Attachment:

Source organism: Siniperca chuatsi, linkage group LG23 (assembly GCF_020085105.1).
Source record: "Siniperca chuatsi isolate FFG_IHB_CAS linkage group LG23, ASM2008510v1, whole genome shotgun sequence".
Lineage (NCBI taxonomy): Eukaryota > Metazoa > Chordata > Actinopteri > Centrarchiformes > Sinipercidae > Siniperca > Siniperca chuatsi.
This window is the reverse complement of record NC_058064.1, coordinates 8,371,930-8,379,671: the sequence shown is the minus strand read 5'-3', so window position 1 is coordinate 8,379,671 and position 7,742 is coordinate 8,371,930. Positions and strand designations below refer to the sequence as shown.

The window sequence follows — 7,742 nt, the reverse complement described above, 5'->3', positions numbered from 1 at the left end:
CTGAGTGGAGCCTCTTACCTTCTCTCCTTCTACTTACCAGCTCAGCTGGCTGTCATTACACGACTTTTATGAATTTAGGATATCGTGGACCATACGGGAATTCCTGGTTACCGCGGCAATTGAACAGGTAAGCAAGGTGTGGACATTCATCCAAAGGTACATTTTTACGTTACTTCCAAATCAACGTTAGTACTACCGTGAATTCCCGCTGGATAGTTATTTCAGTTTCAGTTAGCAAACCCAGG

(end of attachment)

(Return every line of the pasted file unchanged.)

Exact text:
Source organism: Siniperca chuatsi, linkage group LG23 (assembly GCF_020085105.1).
Source record: "Siniperca chuatsi isolate FFG_IHB_CAS linkage group LG23, ASM2008510v1, whole genome shotgun sequence".
Lineage (NCBI taxonomy): Eukaryota > Metazoa > Chordata > Actinopteri > Centrarchiformes > Sinipercidae > Siniperca > Siniperca chuatsi.
This window is the reverse complement of record NC_058064.1, coordinates 8,371,930-8,379,671: the sequence shown is the minus strand read 5'-3', so window position 1 is coordinate 8,379,671 and position 7,742 is coordinate 8,371,930. Positions and strand designations below refer to the sequence as shown.

The window sequence follows — 7,742 nt, the reverse complement described above, 5'->3', positions numbered from 1 at the left end:
CTGAGTGGAGCCTCTTACCTTCTCTCCTTCTACTTACCAGCTCAGCTGGCTGTCATTACACGACTTTTATGAATTTAGGATATCGTGGACCATACGGGAATTCCTGGTTACCGCGGCAATTGAACAGGTAAGCAAGGTGTGGACATTCATCCAAAGGTACATTTTTACGTTACTTCCAAATCAACGTTAGTACTACCGTGAATTCCCGCTGGATAGTTATTTCAGTTTCAGTTAGCAAACCCAGG